• Ketosis - a condition caused by incomplete fat breakdown - also may be a concern with a low-carb diet. Ketosis can cause weakness, nausea, dehydration, dizziness and irritability. Unhealthy metabolic state (ketosis). Low-carb diets can cause your body to go into a dangerous metabolic state called ketosis since your body burns fat instead of glucose for energy. During ketosis, the body forms substances known as ketones, which can cause organs to fail and result in gout, kidney stones, or kidney failure. Ketones can also dull a person's appetite, cause nausea and bad breath. Ketosis can be prevented by eating at least 100 grams of carbohydrates a day.


4. Choosing a Plan & Provider

Now that you know a bit about low carb diets you can look at the differences between various plans and providers. As you begin to evaluate the various plans it is a good idea to think about your lifestyle and needs in conjunction with the plan requirements.

Things to consider about yourself before choosing a plan:

  • Determine your weight loss plan budget - what are the expenses of various plans
  • Determine the Time Commitment you can make - what is the time commitment required compared to the other plans
  • Support - Is there any support offered as part of the plan?
  • Think through your home and work responsibilities - If you have a family that you cook for on a nightly basis you will need to consider if you are willing to prepare separate meals for your family or if you can include cooking for them as part of your plan.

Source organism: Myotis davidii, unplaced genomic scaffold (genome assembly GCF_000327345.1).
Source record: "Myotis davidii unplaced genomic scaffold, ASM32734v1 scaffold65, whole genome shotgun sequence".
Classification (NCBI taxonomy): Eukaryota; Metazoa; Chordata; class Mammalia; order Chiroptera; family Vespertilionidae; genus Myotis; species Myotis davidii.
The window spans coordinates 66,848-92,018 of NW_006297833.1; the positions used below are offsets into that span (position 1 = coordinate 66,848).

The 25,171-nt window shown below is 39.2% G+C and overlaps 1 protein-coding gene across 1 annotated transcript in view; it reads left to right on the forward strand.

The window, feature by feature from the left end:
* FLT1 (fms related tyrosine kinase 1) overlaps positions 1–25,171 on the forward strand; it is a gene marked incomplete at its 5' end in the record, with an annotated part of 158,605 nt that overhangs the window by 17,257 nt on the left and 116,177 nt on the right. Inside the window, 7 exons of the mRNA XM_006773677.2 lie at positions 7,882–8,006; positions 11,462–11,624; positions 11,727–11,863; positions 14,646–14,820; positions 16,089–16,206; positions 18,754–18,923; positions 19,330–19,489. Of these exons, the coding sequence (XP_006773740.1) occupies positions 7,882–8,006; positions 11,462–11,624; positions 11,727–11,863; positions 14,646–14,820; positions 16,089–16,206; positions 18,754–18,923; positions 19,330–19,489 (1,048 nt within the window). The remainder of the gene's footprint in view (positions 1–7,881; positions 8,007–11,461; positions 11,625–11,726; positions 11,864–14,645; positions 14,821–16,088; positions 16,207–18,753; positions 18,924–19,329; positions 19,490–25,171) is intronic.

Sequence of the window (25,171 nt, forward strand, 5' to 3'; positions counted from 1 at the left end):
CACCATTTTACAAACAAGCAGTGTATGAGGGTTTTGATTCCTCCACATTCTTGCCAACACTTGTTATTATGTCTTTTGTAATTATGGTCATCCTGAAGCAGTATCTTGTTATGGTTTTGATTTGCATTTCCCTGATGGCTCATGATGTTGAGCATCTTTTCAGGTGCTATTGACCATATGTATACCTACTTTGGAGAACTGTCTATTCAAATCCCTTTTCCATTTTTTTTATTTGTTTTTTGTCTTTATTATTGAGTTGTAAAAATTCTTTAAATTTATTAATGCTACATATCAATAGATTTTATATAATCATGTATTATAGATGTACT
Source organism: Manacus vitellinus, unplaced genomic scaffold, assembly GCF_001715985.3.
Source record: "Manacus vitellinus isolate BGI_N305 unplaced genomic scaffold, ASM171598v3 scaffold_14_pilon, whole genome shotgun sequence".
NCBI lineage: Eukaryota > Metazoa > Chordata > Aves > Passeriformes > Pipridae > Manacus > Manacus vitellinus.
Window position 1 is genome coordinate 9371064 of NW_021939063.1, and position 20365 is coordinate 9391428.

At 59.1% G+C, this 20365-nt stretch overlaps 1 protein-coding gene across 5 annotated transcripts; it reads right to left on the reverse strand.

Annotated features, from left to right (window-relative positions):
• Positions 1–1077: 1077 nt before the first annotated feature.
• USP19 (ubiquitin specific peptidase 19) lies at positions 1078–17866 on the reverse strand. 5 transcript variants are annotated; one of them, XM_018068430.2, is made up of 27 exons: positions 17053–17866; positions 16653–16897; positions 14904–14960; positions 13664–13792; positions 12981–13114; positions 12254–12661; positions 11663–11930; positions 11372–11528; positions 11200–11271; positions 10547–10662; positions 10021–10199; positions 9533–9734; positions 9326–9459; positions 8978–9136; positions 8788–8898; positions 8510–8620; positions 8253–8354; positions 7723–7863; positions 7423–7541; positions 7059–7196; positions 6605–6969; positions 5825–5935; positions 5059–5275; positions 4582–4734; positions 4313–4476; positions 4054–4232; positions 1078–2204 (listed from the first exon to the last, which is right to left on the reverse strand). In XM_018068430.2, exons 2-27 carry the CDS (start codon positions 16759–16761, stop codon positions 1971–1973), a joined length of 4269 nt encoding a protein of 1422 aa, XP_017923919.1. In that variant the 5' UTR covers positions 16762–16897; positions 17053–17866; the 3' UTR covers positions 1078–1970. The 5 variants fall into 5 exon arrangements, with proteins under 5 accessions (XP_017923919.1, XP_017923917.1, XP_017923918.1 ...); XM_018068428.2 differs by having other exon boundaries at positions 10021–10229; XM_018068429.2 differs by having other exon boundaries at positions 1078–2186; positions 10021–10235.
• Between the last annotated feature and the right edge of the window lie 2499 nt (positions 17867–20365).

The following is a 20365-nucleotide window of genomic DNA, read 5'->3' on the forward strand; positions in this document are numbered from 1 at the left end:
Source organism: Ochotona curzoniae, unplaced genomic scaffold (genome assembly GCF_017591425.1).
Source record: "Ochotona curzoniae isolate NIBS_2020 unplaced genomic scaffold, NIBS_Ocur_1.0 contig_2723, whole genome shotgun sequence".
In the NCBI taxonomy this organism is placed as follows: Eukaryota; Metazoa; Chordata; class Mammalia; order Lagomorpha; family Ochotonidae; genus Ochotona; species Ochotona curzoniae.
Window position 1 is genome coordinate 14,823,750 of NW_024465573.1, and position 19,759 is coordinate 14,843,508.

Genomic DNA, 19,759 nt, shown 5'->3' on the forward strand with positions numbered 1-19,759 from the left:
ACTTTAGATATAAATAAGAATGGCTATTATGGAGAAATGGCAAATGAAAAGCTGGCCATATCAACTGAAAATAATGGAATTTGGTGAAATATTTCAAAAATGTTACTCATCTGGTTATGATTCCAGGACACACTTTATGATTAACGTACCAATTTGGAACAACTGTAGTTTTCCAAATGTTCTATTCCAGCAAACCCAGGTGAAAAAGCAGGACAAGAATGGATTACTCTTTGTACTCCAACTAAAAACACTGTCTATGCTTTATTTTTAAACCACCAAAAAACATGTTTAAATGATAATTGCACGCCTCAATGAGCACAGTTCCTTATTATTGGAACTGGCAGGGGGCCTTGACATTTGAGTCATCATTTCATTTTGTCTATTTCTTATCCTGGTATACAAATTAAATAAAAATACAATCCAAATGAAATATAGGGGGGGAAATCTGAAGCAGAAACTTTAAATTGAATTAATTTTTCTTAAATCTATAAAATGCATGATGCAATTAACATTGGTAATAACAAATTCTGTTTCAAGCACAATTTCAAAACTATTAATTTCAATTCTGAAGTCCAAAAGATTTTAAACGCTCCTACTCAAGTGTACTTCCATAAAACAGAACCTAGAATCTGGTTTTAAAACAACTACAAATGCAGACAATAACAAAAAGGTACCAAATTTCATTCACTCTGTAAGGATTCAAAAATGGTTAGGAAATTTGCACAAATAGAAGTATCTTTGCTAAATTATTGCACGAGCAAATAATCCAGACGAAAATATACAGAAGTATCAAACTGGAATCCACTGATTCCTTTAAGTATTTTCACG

• Understand your personality and how it affects your choice - Personality plays a role in our attitude towards food. Therefore, if you are aware of your tendencies you will be better able to choose a plan that works with your lifestyle and helps you conquer temptations. Keeping a food journal for a week is a great way to learn more about your food personality. It will help you identify patterns and understand your relationship with food better. Low carb diets are very structured and restrictive so consider where you will have difficulties based on your personality. For example, if you are impulsive or oblivious about food you will need to focus on removing temptations or becoming more mindful of the food you are eating.
  • Do you have any special needs or considerations? Most packaged food diets or delivery services can accommodate these considerations or may even have a special meal plan for your needs, but you will want to be sure and check.
    • Do you have a health condition, such as diabetes, heart disease or allergies?
    • Do you have specific cultural or ethnic requirements or preferences when it comes to food? These are important factors that should help determine which plan you choose.


Program Elements

There is no one low-carb diet.  Read about various low-carb diets, become familiar with the principles and then zero in on one. The popular plans span a range of carb levels and food choices, though essentially all of them cut out most sugars and starches. The best thing to do is to browse the books and zero in on something that looks doable to you.

You must remember that you want to eat a healthy and varied diet. This includes eating foods from all the food groups. Fresh fruit, veggies, lean meat, low fat dairy and whole-wheat grains and cereals. Eating in a sensible manner is what will allow you to reach your weight loss goals. Not going on an extremely restricted low carb diet plan. You want to look for a diet plan that is sensible and easy to follow, and which will fit into your lifestyle easily.